Dublin divided


HISTORY: DERMOT BOLGERreviews A City in Wartime: Dublin 1914-18Pádraig Yeates Gill & Macmillan, 304pp. €24.99

ON EASTER MONDAY 1916 a party of Irish Volunteers approached the Magazine Fort in Phoenix Park, in the guise of being a soccer team. One of them, Gary Holohan, wounded the startled sentry, who fell, crying, according to Holohan, “Oh please, sir, don’t shoot me. I’m an Irishman and the father of seven children.” Holohan then chased 14-year-old Gerald Playfair to Islandbridge, where he drew his pistol again to shoot the boy and prevent him raising the alarm.

It could be argued that Holohan was not just drawing his pistol to murder an unarmed child but also drawing a line in the sand of history to divide a relatively homogenous southern Ireland into two distinct camps, them and us, with little middle ground. Soon, anyone in the uniform of the British army, Dublin Metropolitan Police (DMP) or Royal Irish Constabulary (RIC) was considered an imperialistic traitor. As Dan Breen emphasised in 1919 by deliberately executing two unarmed Irish RIC men, Peter McDonnell and James O’Connell, they were now seen as legitimate targets.

Pádraig Yeates’s A City in Wartime: Dublin 1914-18charts that process of polarisation from a different starting point. He opens by vividly describing the Howth gunrunning of 1914, when the Irish Volunteers took Dublin Castle by complete surprise by marching to Howth, seizing the pier and landing hundreds of German Mauser rifles. The first DMP officers sent to intercept the armed Volunteers at Kilbarrack wisely reboarded their tram. At Raheny the Volunteers encountered a larger force of police, but, rather than confiscate the guns, the pro-home rule DMP men broke into cheers.

The Volunteers ended up examining their new rifles alongside their equally enthusiastic fellow Dubliners in DMP uniforms, who joined in singing A Nation Once Again.

Although the undersecretary to Ireland wanted no confrontation, the DMP assistant commissioner, William Harrell, a vehement unionist, summoned reinforcements from the King’s Own Scottish Borderers to join the police at Fairview. Even with military backup and their furious assistant commissioner present, the DMP made only half-hearted attempts to disarm the Volunteers. The Scottish soldiers beat a humiliating retreat, jeered by crowds, until, in a foretaste of the future heavy-handed British military responses that turned public opinion, the soldiers opened fire on Bachelors Walk, murdering three onlookers and wounding 87.

The outbreak of the first World War was overshadowed in Dublin by the resultant funerals. Apart from Easter week in 1916, Dublin was never bombed during this war, but by 1918 its public mood was as much transformed as that of any European city.

Yeates’s book looks at Dublin from the bitter aftermath of the 1913 lockout to Sinn Féin’s election victory in 1918, which swept away the redundant Irish Party. The Easter Rising is central to the book, but its real areas of interest are its portrayal of the city prior to the Rising and of the changing political dynamics in its aftermath.

In Ireland 1913 was a year of turmoil politically, in terms of the struggle for home rule, and socially, as Dubliners endured terrible hunger after the employers, led by William Martin Murphy, locked out the city’s unionised workers.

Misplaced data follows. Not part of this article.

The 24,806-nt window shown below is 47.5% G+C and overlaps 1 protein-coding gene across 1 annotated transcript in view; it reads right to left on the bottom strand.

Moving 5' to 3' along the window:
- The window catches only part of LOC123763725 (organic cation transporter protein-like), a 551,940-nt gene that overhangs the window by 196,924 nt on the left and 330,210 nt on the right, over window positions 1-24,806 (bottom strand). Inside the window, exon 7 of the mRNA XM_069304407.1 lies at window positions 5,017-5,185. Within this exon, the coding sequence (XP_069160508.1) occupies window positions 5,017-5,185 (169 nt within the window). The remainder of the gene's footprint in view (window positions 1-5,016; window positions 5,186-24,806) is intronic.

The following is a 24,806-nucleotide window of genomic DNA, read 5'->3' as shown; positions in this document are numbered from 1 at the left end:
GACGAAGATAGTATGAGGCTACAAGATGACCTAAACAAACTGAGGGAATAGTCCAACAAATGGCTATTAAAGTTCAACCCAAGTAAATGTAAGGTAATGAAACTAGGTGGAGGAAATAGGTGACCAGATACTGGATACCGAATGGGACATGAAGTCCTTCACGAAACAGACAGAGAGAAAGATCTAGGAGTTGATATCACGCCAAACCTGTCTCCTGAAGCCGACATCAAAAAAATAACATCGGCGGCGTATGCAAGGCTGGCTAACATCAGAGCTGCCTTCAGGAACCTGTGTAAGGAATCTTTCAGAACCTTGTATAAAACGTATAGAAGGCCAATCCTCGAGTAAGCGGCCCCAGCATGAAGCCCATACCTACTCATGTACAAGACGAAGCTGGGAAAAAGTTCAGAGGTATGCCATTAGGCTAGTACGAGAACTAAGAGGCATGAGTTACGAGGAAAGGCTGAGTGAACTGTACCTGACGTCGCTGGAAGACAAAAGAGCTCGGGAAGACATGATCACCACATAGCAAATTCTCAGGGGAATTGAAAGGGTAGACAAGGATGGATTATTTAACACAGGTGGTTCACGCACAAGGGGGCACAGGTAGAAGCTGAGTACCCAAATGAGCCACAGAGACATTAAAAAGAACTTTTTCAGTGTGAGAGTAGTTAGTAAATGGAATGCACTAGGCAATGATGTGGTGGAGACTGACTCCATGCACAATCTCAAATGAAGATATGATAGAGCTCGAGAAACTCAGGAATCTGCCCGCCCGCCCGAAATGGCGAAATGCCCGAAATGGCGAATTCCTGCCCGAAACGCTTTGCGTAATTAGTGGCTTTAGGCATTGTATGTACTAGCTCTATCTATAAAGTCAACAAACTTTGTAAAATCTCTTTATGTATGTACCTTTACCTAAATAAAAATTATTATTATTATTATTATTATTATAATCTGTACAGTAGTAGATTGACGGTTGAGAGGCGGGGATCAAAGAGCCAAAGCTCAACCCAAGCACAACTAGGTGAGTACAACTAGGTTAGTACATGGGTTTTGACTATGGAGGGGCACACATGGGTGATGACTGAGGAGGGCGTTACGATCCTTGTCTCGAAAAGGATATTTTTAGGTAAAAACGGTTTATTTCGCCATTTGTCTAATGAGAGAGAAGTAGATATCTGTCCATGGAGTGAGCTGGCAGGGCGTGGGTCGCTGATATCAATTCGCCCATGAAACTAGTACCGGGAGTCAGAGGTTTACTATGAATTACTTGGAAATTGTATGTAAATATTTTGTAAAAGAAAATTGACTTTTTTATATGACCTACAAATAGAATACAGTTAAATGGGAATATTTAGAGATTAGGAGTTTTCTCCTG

Yeates explores why such large numbers of working-class Dubliners joined the British army, but, in addition to propaganda about “Catholic Belgium” and Redmond’s controversial rallying call, many were simply unable to get back their jobs after the lockout and therefore enlisted for economic reasons. This is why three cheers were raised for Jim Larkin in the trenches before the Second Battle of Ypres.

The book traces the uneasy relationship between the middle-class Irish Volunteers leadership, who offered to assist the police in “maintaining order” if home rule resulted in civic unrest, and the radical Citizen Army, whose Seán O’Casey accused Pearse of being a scab for using trams during the lockout.

Yeates’s use of Dublin Corporation minutes is informative about the way conservatives, such as the unionist alderman for Glasnevin, William Dinnage, tried to hold back the clock. But the heavy-handed, incompetent reaction of the authorities to events such as the hunger strike of Thomas Ashe (who died from horrific force-feeding in Mountjoy) meant that British rule was undermined before the War of Independence had properly begun.

Yeates is good on how military recruitment dried up after the Rising, on the world of Dublin’s 92,000 Protestants, and on the uneasy relationship between Labour and Sinn Féin. Labour were weakened by the defections of Citizen Army veterans, such as Constance Markievicz and Dr Kathleen Lynn, to Sinn Féin, despite their reservations about Sinn Féin’s social policy, especially in relation to women. De Valera’s ban on women from his 1916 garrison should have given a clue to the mockery the new State would make of the proclamation’s promise to treat men and women equally.

Yeates is also good on how the Catholic Church abandoned the Irish Party for Sinn Féin. This ecclesiastical positioning ensured the dropping of any radical ideas in the proclamation, which was hammered out by Pearse and Connolly, based on the Irish Citizen Army constitution written by Seán O’Casey.

By the end of this fascinating study of the shifting political forces shaping Dublin, change is coming, but it is definitely the conservative revolution of WT Cosgrave rather than anything envisaged by Connolly.

Dermot Bolger’s latest novels are New Town Soul(for young adults) and A Second Life: A Renewed Novel